“[The Ukrainians] put more emphasis on the ground control, and their command and control, to direct their pilots what to do,” said Drew Armey, an F-15 pilot in the California Air National Guard who has worked with Ukraine’s air force since 2015. “I would call their doctrine somewhere between Russian and US doctrine. Their avionics are not set up the same as ours, to allow as much autonomous operation of the individual pilot.”
Thanks to the advanced avionics in US warplanes, which provide a large amount of information inside the cockpit, US combat pilots are usually the final decision authority when it comes to using their weapons. Compared with their American counterparts, Ukrainian combat pilots have access to less information, leaving them more reliant on ground-based command and control personnel.
“Western cockpits and displays are very built around the idea that the pilot is going to be the central decision-making authority in his jet,” Armey said, adding:
“And our air battle management, our AWACs, is telling me information for me to make a decision. Predominantly, they don’t tell me what to do. […] I’m ultimately going to be that decision-making authority. But I also have more ability in my cockpit to have awareness so I can make that decision. It’s difficult in [the Ukrainians’] cockpits […] their avionics are limiting, so there’s a physical reason why they do things a little bit differently than us.”
Several US Air Force personnel spearheaded the Grey Wolf Team concept in the final days before Russia’s Feb. 24 full-scale invasion. At the heart of the team’s creation was Col. Robert Swertfager, commander of the 144th Operations Group within the California Air National Guard’s 144th Fighter Wing.
Swertfager was friends with Ukraine’s “Grey Wolf,” Oksanchenko. The 53-year-old Su-27 pilot was shot down and killed by Russian anti-air defenses on Feb. 25. One of Ukraine’s most revered military pilots, Oksanchenko had left retirement to fly combat missions.
“He was a huge personality and highly respected,” Armey said.
The California Air National Guard’s 144th Fighter Wing has worked with the Ukrainian air force since 1993, and over that time many close friendships have formed. Armey said he has about 10 Ukrainian pilots’ numbers stored on his phone, one of whom — an Su-24 pilot — has been to Armey’s house for dinner.
Soon after the Feb. 24 invasion began, Armey went looking for ways to help.
“I think I was losing sanity without more of an ability to help out,” Armey told Coffee or Die. “Sitting on the sidelines and not doing anything was kind of devastating, after having friends [in Ukraine] and working with their military for years.”
With his wife, Anastasiia, who is Ukrainian, Armey created a fundraising site called “Wingmen for Ukraine,” which purchases gear for the Ukrainian military, including some specific equipment for Ukrainian pilots such as survival radios. The couple collaborated with Jonathan Burd, who is a former F-15 pilot with the call sign “Jersey,” and historian and author Adam Makos.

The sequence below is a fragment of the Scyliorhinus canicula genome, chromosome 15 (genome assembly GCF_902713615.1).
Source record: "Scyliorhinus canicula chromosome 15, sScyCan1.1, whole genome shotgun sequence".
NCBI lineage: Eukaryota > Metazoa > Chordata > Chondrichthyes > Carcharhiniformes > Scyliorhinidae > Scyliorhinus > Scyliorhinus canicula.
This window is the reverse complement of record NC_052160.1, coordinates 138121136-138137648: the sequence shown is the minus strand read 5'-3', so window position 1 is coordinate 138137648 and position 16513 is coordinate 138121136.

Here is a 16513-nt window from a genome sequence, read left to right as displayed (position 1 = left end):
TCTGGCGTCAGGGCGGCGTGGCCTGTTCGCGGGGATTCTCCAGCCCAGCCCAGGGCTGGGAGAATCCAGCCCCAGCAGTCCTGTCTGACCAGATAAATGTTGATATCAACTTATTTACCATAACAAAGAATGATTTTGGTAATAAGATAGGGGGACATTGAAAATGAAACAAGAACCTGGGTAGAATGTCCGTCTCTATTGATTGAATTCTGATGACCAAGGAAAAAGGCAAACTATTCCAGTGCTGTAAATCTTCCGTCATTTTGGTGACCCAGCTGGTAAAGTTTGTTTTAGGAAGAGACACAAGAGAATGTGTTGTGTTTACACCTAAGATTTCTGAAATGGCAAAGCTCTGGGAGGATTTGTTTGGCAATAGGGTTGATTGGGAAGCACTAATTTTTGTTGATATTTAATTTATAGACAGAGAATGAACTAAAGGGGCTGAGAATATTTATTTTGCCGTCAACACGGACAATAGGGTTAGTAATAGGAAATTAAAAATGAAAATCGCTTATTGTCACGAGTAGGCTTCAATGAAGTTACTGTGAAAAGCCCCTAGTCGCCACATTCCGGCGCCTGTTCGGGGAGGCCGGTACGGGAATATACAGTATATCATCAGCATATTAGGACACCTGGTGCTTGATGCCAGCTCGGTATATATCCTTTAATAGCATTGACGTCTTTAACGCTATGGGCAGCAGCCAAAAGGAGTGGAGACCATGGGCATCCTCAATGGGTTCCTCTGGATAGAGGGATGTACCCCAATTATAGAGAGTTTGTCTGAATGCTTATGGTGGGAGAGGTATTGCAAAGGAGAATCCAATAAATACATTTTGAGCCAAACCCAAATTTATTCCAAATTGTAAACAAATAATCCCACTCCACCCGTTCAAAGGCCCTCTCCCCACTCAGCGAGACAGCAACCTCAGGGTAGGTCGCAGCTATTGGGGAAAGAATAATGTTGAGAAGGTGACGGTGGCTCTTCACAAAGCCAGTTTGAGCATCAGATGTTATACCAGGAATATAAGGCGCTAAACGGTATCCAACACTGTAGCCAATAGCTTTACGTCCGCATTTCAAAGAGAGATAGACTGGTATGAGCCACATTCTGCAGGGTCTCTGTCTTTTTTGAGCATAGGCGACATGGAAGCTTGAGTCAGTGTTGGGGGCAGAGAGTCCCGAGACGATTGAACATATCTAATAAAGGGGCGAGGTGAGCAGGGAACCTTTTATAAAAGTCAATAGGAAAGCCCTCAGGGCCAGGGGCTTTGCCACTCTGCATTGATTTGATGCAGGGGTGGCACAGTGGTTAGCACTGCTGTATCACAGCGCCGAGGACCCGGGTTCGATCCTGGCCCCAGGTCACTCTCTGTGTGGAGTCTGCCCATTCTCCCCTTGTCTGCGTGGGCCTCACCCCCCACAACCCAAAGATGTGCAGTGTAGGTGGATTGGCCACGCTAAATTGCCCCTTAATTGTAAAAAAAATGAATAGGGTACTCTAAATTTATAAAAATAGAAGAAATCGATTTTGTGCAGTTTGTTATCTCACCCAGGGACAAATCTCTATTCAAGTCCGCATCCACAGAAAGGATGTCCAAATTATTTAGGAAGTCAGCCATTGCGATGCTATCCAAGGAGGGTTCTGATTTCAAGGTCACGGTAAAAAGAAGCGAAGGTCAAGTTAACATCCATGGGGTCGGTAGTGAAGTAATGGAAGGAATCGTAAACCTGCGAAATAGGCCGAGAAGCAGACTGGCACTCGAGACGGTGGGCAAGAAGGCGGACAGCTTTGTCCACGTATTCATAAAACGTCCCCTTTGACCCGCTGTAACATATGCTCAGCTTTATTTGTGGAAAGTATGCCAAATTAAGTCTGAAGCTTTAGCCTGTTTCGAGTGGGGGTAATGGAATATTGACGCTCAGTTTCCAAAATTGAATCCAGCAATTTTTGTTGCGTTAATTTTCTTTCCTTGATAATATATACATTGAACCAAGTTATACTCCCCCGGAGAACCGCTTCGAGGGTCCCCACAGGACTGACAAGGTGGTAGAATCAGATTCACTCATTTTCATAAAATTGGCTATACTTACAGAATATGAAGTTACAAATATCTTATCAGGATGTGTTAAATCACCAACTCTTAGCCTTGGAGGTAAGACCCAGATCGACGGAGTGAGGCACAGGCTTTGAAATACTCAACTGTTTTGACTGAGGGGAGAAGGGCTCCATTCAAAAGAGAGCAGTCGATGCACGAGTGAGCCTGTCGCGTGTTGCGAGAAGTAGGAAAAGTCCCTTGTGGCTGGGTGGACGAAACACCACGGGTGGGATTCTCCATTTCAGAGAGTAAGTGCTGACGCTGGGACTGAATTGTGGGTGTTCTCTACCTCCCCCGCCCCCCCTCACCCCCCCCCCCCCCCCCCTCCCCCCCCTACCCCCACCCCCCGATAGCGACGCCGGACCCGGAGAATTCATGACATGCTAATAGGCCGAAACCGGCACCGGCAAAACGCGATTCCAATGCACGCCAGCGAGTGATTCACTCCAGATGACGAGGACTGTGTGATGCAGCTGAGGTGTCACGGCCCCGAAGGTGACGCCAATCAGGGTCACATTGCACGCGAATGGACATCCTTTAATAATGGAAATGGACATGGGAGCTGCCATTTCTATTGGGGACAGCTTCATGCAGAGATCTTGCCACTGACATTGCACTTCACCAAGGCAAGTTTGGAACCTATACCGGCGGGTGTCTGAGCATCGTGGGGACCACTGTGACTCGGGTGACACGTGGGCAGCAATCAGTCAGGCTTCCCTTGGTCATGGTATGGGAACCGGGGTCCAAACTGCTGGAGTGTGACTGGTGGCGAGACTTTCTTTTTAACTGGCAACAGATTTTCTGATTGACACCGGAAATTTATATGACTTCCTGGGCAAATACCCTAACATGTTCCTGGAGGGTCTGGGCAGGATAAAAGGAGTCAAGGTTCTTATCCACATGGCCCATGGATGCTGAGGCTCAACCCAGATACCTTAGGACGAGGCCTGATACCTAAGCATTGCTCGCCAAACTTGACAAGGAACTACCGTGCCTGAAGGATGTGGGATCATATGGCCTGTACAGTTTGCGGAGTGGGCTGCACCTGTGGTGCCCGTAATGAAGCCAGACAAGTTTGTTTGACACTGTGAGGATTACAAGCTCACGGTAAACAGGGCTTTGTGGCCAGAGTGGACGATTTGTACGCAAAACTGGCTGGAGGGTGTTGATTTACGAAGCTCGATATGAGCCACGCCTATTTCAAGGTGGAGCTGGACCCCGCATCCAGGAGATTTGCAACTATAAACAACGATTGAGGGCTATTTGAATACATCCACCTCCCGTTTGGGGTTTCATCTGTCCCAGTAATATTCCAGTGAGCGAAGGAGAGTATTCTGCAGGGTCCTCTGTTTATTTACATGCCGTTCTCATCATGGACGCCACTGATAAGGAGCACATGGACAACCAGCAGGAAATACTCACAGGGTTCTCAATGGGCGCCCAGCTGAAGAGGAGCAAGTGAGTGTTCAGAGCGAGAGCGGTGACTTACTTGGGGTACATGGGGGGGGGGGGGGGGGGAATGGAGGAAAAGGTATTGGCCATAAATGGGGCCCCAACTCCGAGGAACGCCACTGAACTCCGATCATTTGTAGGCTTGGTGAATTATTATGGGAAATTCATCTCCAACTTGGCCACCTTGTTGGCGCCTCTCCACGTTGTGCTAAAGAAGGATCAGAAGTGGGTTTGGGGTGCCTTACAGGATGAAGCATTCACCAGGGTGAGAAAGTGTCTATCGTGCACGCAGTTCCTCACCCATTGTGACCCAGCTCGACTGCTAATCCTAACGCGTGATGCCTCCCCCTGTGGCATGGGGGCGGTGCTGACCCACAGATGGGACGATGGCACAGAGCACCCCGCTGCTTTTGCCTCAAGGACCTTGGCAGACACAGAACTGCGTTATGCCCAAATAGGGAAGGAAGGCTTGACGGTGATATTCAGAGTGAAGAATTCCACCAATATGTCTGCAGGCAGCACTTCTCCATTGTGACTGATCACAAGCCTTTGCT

“Things that seem very small to us, like sending a guy a pair of combat boots, can have a very outsized effect,” Armey said. “We can’t go fight the war, but at least we can help in various ways. […] The [Ukrainians] are extremely worthy to be invested in.”
Those long-standing personal relationships spurred the California Air National Guard’s fighter pilots to immediately take the lead in supporting Ukraine’s air force after the Feb. 24 invasion. In particular, the Grey Wolf Team’s success to date has hinged on the decadeslong partnership between Ukraine’s air force and the California Air National Guard.
For its part, the Ukrainian air force has shown both a willingness and an ability to rapidly incorporate new technologies and tactics into their combat operations.
Sometimes there’s a bit of a back and forth when the American fighter pilots suggest that the Ukrainians change their tactics or techniques — highly skilled operators inherently take pride in the way they do things. But all those years of working together, training together, and passing time together as colleagues and friends have inspired the Ukrainians to take the Americans’ recommendations to heart — and then put them into practice in combat, when able.
“We have consistently underestimated the Ukrainian armed forces in general, but particularly their air force and their ability to adapt to new tactics and new weapons,” Armey told Coffee or Die.
“[The Ukrainians] continue to be adaptable,” he said. “They continue to surprise me with their ability to adapt to new tactics, to continue to exploit [Russia’s] weaknesses, and to continue to make those updates and changes. Whatever information we give them — and it’s been fairly limited — but whatever we are able to give, we see positive effects every single time.”
Speaking specifically about Ukrainian Su-24 pilots, who fly extremely low to avoid Russian air defenses, Armey said, “Their ability to get in there and do the mission is incredible.”
One of the most important things the Ukrainian air force did in the early days of the full-scale war was to constantly move around its jets and anti-aircraft systems, making them harder targets for Russian airstrikes and missiles. Thanks to that mobility, Ukraine’s air force remains able to contest most of its airspace and even maintains air superiority over a large swath of its skies.